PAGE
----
Camel Rock



The Camel Rock is a rock formation located in Pojoaque, New Mexico on U.S. Routes 84/285. Tesuque is a little under twenty miles north of Santa Fe, and the Camel Rock formation is across from the Camel Rock Casino, which is owned by Tesuque Pueblo.


I’d passed by Camel Rock many times during trips between Taos, Santa Fe, and Albuquerque, but I never actually visited until I was driving a visitor to the airport in Albuquerque. We stopped for the briefest of visits. There’s not much to do out there besides look at the rock formation. There’s a small parking area with a couple shaded picnic tables and a couple trash barrels. There are no restrooms. (If you are in need of a restroom, go across the highway to the gas station or the casino.)

There is a path from the parking area to the formation. You can get pretty close to the Camel Rock to take photos, but since the rock formation is surrounded by a chain link fence, there’s no climbing on the camel.

The chain link fence is visible in the bottom third of this photo.

The chain link fence is visible in the bottom third of this photo.

The short detour off the highway was worth it to me to get some photos and so I could say that I’d actually been there, but the Camel Rock is clearly visible from the highway. Anyone driving or riding by in a passenger vehicle should be able to get a good look at it.

About Blaize Sun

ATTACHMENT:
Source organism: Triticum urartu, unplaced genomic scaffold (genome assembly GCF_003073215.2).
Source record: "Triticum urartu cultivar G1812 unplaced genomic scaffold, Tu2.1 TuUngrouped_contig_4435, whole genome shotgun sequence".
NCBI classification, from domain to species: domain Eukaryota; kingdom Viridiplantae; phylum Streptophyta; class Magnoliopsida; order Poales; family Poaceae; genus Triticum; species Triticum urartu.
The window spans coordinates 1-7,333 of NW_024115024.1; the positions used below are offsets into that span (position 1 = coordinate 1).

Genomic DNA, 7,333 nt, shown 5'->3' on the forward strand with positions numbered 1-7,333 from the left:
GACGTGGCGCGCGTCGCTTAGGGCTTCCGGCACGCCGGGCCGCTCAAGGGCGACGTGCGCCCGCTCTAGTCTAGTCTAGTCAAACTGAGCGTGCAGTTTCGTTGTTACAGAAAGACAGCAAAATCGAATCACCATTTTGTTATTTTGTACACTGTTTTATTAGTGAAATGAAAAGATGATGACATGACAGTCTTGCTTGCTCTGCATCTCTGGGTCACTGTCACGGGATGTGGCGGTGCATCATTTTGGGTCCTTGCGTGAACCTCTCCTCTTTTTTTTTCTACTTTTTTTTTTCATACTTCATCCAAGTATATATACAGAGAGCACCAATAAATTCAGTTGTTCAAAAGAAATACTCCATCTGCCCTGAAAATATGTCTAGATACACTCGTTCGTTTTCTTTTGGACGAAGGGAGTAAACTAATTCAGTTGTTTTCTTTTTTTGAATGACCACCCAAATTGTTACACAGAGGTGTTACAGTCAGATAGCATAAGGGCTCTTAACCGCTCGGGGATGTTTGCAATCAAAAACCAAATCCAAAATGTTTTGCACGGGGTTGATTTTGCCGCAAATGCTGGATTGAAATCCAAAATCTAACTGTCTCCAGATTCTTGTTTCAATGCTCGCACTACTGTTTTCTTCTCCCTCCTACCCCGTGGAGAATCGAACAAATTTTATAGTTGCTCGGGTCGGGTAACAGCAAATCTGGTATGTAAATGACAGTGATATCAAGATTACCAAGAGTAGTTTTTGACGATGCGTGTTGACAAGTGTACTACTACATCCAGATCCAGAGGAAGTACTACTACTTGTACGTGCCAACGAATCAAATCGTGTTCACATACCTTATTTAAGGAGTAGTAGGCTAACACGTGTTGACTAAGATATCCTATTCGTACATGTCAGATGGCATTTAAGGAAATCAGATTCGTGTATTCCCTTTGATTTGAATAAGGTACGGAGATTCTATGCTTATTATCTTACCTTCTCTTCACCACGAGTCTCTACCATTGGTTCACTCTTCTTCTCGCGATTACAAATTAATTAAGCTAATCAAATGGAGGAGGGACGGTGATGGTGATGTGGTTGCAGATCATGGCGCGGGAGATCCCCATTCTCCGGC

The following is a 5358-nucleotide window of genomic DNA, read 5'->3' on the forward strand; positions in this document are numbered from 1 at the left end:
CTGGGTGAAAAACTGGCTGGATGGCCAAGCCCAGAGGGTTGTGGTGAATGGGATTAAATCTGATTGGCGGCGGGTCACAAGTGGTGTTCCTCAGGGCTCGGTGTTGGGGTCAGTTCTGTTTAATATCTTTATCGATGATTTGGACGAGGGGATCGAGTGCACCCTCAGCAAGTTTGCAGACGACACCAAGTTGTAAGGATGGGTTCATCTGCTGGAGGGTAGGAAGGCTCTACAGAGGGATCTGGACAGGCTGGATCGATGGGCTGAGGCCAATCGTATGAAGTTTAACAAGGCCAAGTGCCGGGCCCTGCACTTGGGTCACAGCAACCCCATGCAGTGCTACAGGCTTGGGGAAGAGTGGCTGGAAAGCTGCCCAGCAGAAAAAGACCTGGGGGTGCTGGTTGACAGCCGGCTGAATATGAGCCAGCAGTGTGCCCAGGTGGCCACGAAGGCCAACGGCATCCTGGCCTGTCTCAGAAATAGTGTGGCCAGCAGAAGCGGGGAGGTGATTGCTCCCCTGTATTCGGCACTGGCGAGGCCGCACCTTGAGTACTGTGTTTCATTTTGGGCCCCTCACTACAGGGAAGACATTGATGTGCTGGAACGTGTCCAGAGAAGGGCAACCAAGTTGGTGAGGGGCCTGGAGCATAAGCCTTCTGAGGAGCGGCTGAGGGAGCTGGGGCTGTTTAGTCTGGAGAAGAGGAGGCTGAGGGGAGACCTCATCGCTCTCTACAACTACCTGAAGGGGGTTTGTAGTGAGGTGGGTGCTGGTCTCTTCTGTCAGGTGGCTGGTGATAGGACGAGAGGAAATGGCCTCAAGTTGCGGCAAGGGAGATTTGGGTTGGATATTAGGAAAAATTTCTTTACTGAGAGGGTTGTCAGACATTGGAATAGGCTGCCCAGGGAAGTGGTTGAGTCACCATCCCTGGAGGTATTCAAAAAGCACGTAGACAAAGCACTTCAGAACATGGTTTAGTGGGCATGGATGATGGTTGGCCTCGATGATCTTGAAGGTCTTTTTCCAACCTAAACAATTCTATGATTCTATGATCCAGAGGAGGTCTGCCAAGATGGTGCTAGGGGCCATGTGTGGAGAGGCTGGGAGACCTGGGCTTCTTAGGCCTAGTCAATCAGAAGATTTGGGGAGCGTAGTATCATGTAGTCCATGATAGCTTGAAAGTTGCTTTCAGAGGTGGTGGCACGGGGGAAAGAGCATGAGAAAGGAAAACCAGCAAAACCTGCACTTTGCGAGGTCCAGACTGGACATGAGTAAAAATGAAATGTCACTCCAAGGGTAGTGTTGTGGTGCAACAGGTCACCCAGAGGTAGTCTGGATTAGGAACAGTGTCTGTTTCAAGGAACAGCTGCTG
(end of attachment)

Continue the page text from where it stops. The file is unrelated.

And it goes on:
My name is Blaize Sun. Maybe that's the name my family gave me; maybe it's not. In any case, that's the name I'm using here and now. I've been a rubber tramp for nearly a decade.I like to see places I've never seen before, and I like to visit the places I love again and again. For most of my years on the road, my primary residence was my van. For almost half of the time I was a van dweller, I was going it alone. Now I have a little travel trailer parked in a small RV park in a small desert town. I also have a minivan to travel in. When it gets too hot for me in my desert, I get in my minivan and move up in elevation to find cooler temperatures or I house sit in town in a place with air conditioning I was a work camper in a remote National Forest recreation area on a mountain for four seasons. I was a camp host and parking lot attendant for two seasons and wrote a book about my experiences called Confessions of a Work Camper: Tales from the Woods. During the last two seasons as a work camper on that mountain, I was a clerk in a campground store. I'm also a house and pet sitter, and I pick up odd jobs when I can. I'm primarily a writer, but I also create beautiful little collages; hand make hemp jewelry and warm, colorful winter hats; and use my creative and artistic skills to decorate my life and brighten the lives of others. My goal (for my writing and my life) is to be real. I don't like fake, and I don't want to share fake. I want to share my authentic thoughts and feelings. I want to give others space and permission to share their authentic selves. Sometimes I think the best way to support others is to leave them alone and allow them to be. I am more than just a rubber tramp artist. I'm fat. I'm funny. I'm flawed. I try to be kind. I'm often grouchy. I am awed by the stars in the dark desert night. I hope my writing moves people. If my writing makes someone laugh or cry or feel angry or happy or troubled or comforted, I have done my job. If my writing makes someone think and question and try a little harder, I've done my job. If my writing opens a door for someone, changes a life, I have done my job well. I hope you enjoy my blog posts, my word and pictures, the work I've done to express myself in a way others will understand. I hope you appreciate the time and energy I put into each post. I hope you will click the like button each time you like what you have read. I hope you will share posts with the people in your life. I hope you'll leave a comment and share your authentic self with me and this blog's other readers. Thank you for reading.  A writer without readers is very sad indeed.

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